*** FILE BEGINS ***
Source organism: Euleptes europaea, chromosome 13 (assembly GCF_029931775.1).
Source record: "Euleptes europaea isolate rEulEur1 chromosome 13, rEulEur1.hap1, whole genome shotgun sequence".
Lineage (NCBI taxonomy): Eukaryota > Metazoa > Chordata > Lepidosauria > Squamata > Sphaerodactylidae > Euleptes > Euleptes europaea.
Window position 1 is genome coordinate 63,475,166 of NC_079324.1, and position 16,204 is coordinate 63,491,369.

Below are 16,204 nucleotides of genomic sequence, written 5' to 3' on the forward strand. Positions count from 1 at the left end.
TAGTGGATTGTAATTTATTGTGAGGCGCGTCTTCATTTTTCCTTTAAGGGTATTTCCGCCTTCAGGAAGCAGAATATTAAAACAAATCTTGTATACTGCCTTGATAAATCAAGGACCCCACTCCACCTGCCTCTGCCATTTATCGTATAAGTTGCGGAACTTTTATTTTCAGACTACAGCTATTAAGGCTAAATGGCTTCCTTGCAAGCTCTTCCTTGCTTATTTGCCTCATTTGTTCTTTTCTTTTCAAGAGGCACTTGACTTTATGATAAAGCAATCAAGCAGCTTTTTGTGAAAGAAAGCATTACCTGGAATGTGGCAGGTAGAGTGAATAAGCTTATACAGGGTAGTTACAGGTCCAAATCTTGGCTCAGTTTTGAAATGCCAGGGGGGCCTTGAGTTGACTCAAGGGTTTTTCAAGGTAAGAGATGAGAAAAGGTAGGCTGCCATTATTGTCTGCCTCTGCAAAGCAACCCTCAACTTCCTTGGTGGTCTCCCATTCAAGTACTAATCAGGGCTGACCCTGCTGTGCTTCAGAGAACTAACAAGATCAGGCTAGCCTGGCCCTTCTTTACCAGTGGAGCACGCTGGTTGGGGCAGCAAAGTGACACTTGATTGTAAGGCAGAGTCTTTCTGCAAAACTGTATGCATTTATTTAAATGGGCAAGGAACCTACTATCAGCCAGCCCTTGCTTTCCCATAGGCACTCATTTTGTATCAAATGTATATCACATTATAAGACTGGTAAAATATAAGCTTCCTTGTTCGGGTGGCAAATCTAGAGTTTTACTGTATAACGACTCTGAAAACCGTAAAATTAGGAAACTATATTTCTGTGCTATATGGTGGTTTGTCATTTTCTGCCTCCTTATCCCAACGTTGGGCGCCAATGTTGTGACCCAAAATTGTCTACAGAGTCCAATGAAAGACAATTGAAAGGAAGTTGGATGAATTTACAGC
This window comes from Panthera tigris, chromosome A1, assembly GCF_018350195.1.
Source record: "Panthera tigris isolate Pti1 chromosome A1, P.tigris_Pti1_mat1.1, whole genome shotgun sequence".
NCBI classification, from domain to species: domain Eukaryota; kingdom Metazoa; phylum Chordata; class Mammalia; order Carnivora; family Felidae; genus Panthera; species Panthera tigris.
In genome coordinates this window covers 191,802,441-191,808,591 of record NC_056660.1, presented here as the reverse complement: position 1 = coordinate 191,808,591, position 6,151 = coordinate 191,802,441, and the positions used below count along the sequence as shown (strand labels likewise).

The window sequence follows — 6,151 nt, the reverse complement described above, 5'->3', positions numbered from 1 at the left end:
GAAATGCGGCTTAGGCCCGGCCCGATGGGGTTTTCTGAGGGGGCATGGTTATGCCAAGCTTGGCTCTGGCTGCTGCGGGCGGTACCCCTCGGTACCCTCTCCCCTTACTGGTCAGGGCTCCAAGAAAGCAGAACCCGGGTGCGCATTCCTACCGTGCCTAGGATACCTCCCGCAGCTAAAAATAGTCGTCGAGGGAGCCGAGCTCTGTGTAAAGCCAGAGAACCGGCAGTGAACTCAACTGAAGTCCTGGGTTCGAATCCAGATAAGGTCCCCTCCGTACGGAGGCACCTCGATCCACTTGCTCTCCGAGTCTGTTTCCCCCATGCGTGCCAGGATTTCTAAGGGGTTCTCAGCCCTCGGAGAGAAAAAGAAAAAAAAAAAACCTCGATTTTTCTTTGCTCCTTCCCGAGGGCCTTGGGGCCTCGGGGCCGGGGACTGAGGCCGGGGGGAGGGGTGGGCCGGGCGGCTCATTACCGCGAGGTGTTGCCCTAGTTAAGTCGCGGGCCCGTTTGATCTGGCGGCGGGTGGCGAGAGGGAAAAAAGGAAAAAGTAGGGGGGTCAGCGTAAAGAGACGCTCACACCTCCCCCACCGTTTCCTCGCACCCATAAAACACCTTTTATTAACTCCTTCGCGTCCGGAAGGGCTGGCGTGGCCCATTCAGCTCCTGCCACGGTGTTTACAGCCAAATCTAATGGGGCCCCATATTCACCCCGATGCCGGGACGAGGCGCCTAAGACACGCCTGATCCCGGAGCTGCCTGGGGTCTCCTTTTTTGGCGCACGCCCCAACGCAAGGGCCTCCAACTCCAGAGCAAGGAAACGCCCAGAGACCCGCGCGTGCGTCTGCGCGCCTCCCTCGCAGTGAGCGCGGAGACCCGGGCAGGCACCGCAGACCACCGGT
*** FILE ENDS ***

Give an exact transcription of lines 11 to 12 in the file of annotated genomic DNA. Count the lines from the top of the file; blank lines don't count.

The window sequence follows — 6,151 nt, the reverse complement described above, 5'->3', positions numbered from 1 at the left end:
GAAATGCGGCTTAGGCCCGGCCCGATGGGGTTTTCTGAGGGGGCATGGTTATGCCAAGCTTGGCTCTGGCTGCTGCGGGCGGTACCCCTCGGTACCCTCTCCCCTTACTGGTCAGGGCTCCAAGAAAGCAGAACCCGGGTGCGCATTCCTACCGTGCCTAGGATACCTCCCGCAGCTAAAAATAGTCGTCGAGGGAGCCGAGCTCTGTGTAAAGCCAGAGAACCGGCAGTGAACTCAACTGAAGTCCTGGGTTCGAATCCAGATAAGGTCCCCTCCGTACGGAGGCACCTCGATCCACTTGCTCTCCGAGTCTGTTTCCCCCATGCGTGCCAGGATTTCTAAGGGGTTCTCAGCCCTCGGAGAGAAAAAGAAAAAAAAAAAACCTCGATTTTTCTTTGCTCCTTCCCGAGGGCCTTGGGGCCTCGGGGCCGGGGACTGAGGCCGGGGGGAGGGGTGGGCCGGGCGGCTCATTACCGCGAGGTGTTGCCCTAGTTAAGTCGCGGGCCCGTTTGATCTGGCGGCGGGTGGCGAGAGGGAAAAAAGGAAAAAGTAGGGGGGTCAGCGTAAAGAGACGCTCACACCTCCCCCACCGTTTCCTCGCACCCATAAAACACCTTTTATTAACTCCTTCGCGTCCGGAAGGGCTGGCGTGGCCCATTCAGCTCCTGCCACGGTGTTTACAGCCAAATCTAATGGGGCCCCATATTCACCCCGATGCCGGGACGAGGCGCCTAAGACACGCCTGATCCCGGAGCTGCCTGGGGTCTCCTTTTTTGGCGCACGCCCCAACGCAAGGGCCTCCAACTCCAGAGCAAGGAAACGCCCAGAGACCCGCGCGTGCGTCTGCGCGCCTCCCTCGCAGTGAGCGCGGAGACCCGGGCAGGCACCGCAGACCACCGGT